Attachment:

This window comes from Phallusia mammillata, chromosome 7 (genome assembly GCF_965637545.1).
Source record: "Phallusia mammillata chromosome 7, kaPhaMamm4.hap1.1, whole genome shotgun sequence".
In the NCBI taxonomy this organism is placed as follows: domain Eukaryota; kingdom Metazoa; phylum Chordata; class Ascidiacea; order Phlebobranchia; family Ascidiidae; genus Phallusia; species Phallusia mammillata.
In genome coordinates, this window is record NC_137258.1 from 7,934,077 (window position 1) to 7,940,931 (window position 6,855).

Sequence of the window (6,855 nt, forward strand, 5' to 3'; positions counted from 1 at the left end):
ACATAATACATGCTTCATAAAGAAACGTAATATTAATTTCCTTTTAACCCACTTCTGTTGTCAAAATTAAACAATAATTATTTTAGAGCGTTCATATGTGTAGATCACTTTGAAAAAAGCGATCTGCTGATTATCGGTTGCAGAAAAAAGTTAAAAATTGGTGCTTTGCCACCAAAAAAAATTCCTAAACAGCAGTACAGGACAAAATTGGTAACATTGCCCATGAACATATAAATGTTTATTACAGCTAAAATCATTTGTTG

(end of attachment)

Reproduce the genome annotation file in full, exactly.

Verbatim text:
This window comes from Phallusia mammillata, chromosome 7 (genome assembly GCF_965637545.1).
Source record: "Phallusia mammillata chromosome 7, kaPhaMamm4.hap1.1, whole genome shotgun sequence".
In the NCBI taxonomy this organism is placed as follows: domain Eukaryota; kingdom Metazoa; phylum Chordata; class Ascidiacea; order Phlebobranchia; family Ascidiidae; genus Phallusia; species Phallusia mammillata.
In genome coordinates, this window is record NC_137258.1 from 7,934,077 (window position 1) to 7,940,931 (window position 6,855).

Sequence of the window (6,855 nt, forward strand, 5' to 3'; positions counted from 1 at the left end):
ACATAATACATGCTTCATAAAGAAACGTAATATTAATTTCCTTTTAACCCACTTCTGTTGTCAAAATTAAACAATAATTATTTTAGAGCGTTCATATGTGTAGATCACTTTGAAAAAAGCGATCTGCTGATTATCGGTTGCAGAAAAAAGTTAAAAATTGGTGCTTTGCCACCAAAAAAAATTCCTAAACAGCAGTACAGGACAAAATTGGTAACATTGCCCATGAACATATAAATGTTTATTACAGCTAAAATCATTTGTTG